Judy Wiff has been regional editor for RiverTown’s Wisconsin newspapers since 1996. She holds a bachelor’s degree in journalism and sociology from UW-River Falls. She has worked as a reporter for several weekly newspapers in Wisconsin.
- Member for
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Work that began a year ago is nearing completion as Second Chances, the secondhand store that helps fund Turningpoint for Victims of Domestic and Sexual Violence, prepares to move into a larger building in August.
ELLSWORTH -- Bill Warner, who has been executive director of the Pierce County Economic Development Corporation for nearly 14 years, has announced his resignation. Warner said Monday that he intends to leave the post by mid-October. He has held the executive director position for the past seven years and for another seven years earlier. He said he is leaving because of "a whole range of personal issues, a feeling that a lot of years in one place is good in some ways and not good in other ways and a feeling that the EDC would be better served with a new perspective."
Two Pierce County men were hospitalized following separate car versus motorcycle accidents this past weekend. On Friday evening, Jeffery Jilk, 37, River Falls, who was traveling north on County Road...
Claiming they have been exposed to excess radiation, four Hudson Hospital & Clinics technologists have filed a lawsuit against the architectural firm that designed the hospital and the construction company that built it 10 years ago. The computed tomography (CT) technicians say quarter-inch plate glass rather than lead-shielded glass was installed in the windows between the scanning and control rooms, thus exposing the workers to more than 20 times the usual radiation.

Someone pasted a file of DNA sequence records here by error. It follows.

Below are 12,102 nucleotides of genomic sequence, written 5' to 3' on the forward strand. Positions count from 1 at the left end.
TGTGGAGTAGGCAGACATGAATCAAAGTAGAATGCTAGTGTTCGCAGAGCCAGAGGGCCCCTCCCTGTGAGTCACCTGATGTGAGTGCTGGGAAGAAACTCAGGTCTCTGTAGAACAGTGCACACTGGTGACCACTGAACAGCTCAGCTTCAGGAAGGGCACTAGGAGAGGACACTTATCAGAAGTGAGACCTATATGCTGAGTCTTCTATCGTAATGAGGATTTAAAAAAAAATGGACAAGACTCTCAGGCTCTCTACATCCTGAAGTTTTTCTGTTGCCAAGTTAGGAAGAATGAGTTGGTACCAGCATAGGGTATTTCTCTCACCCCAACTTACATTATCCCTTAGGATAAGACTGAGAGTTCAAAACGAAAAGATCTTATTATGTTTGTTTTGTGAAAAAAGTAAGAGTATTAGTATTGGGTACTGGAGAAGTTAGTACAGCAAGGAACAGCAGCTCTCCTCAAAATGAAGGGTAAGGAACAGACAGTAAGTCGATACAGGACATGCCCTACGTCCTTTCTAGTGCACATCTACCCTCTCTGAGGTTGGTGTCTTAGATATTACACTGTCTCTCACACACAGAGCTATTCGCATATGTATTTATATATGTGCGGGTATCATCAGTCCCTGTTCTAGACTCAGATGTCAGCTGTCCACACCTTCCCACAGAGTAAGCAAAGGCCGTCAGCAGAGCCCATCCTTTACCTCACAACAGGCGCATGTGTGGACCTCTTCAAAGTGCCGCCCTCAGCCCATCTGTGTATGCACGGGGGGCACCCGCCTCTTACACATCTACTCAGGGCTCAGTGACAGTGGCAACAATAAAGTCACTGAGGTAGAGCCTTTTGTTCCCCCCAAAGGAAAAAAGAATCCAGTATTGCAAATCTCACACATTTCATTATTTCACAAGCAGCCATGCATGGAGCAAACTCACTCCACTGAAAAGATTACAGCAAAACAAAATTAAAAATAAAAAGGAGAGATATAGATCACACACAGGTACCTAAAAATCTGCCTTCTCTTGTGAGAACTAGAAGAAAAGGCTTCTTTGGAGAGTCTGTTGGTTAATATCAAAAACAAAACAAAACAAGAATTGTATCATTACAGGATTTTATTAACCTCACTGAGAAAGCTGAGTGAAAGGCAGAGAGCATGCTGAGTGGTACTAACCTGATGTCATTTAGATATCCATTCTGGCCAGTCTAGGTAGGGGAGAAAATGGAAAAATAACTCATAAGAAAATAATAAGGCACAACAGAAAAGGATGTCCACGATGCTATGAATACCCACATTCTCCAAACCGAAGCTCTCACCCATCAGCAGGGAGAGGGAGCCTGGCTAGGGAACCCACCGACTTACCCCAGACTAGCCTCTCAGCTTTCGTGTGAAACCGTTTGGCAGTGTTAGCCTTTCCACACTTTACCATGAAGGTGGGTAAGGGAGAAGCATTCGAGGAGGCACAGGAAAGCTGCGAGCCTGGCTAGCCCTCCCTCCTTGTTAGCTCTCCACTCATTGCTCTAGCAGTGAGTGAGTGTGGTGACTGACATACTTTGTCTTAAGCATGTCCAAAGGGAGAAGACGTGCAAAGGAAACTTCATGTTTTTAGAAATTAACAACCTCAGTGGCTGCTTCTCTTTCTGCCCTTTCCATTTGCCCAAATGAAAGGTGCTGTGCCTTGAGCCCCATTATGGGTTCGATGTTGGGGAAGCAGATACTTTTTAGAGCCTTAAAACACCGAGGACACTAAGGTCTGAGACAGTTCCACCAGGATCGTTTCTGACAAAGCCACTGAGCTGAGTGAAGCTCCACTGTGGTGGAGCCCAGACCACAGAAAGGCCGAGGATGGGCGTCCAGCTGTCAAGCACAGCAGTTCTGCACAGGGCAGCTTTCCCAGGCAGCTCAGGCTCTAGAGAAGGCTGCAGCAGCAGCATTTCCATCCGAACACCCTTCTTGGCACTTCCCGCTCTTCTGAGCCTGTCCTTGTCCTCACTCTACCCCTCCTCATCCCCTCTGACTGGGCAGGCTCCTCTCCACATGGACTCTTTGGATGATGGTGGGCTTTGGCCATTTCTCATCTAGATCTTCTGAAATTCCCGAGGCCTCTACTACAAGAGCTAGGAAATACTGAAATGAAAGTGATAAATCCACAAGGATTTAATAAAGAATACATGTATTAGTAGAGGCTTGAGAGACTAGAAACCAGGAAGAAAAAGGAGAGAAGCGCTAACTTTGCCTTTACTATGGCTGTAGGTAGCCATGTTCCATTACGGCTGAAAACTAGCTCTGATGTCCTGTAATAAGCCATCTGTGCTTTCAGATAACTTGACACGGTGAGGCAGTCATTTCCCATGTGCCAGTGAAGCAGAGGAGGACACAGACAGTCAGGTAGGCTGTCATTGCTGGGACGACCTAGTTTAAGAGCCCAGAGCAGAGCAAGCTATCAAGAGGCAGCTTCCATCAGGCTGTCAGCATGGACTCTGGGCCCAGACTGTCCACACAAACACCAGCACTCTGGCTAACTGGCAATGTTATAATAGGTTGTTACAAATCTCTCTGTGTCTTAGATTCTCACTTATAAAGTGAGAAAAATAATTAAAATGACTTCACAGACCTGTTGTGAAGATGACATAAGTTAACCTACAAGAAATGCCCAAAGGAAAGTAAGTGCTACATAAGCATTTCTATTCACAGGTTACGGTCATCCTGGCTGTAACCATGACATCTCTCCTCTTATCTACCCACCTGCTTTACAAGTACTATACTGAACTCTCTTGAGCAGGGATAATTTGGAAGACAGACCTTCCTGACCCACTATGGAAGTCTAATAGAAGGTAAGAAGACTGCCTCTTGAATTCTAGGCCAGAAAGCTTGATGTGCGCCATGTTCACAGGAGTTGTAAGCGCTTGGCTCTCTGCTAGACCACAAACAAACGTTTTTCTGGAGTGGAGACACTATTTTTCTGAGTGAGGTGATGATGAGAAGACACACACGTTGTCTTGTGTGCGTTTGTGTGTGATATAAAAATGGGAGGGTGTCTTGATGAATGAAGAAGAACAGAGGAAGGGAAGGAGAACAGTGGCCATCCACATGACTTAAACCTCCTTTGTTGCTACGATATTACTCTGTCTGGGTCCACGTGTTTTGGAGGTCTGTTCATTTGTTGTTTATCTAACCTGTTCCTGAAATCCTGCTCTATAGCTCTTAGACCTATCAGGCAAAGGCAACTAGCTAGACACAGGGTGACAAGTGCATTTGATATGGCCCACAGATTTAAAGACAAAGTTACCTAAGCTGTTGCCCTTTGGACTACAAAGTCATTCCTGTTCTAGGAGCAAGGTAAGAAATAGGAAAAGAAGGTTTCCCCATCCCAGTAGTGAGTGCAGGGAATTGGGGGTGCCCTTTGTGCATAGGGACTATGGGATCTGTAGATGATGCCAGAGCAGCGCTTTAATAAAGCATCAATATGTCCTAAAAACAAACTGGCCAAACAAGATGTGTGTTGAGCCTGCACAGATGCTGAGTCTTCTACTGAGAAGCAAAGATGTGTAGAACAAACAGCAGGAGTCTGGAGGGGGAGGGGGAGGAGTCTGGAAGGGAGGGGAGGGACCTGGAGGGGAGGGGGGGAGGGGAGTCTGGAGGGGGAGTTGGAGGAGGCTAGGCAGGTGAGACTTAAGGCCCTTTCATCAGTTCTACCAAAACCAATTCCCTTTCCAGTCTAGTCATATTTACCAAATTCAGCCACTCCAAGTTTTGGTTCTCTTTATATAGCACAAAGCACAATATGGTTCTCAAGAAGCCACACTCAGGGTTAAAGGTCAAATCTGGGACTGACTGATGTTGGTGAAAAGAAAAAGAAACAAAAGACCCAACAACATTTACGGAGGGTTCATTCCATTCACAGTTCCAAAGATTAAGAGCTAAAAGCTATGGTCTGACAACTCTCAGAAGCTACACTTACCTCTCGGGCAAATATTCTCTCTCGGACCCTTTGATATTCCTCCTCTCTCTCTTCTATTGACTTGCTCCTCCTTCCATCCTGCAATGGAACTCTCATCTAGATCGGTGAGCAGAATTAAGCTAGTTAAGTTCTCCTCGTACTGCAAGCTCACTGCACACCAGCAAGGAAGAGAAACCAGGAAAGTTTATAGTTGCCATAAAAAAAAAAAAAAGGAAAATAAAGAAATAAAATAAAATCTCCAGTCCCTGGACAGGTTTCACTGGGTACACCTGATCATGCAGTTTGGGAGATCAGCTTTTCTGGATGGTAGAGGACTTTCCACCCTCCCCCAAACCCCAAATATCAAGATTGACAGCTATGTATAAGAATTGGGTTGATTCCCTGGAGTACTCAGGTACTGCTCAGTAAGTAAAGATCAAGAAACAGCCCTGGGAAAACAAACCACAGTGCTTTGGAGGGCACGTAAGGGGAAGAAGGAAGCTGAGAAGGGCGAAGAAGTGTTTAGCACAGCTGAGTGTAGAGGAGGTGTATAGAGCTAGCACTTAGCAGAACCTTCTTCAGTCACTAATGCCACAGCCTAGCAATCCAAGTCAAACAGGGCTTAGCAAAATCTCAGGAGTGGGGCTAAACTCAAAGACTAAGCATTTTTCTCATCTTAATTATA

Local lawmakers’ response to the Wisconsin Legislature’s adoption of a new biennial budget seems subdued with the area’s lone Democratic representative hoping that the governor will veto parts. On a...
During a listening session in River Falls Tuesday, U.S.
The man accused of setting fire to a Roberts school will likely enter a not guilty by reason of insanity plea, said his attorney Monday (May 13). During a brief hearing Monday afternoon, St.
Nancy and Leroy Johnson could be raising goats. That's what they intended, but in the last three years they've accumulated 10 ½ llamas and not one goat. "We have to do it for love," said Leroy of their growing llama herd. "It's not for making money." Part of the thrill is personified in Dom, the Johnson's youngest llama, whose full name means "Sunday surprise" and who was born delightfully at dawn on Easter. As Leroy tells it, their pregnant female was 358 days into her gestation period.
Two of the officers first on the scene the day the children were killed were among those who testified Thursday afternoon in the Aaron Schaffhausen trial. In all 13 witnesses - including eight local law enforcement officers and two toxicologists and an evidence specialist from the state crime lab - testified as the trial to determine Schaffhausen's mental competency moved through its ninth day at the St.
The psychiatrist appointed by the court says Aaron Schaffhausen was sane when he murdered his three little daughters. The clinical psychologist hired by the defense says he was not. Psychiatrist Ralph K. Baker testified Monday, and psychologist J. Reid Meloy took the stand Tuesday as the trial continued into its second week at the St. Croix County Government Center in Hudson. Schaffhausen, 35, has pleaded guilty to three counts of first-degree intentional homicide and one count of attempted arson in the July 10, 2012, slayings of Amara, age 11; Sophie, 8; and Cecilia, 5.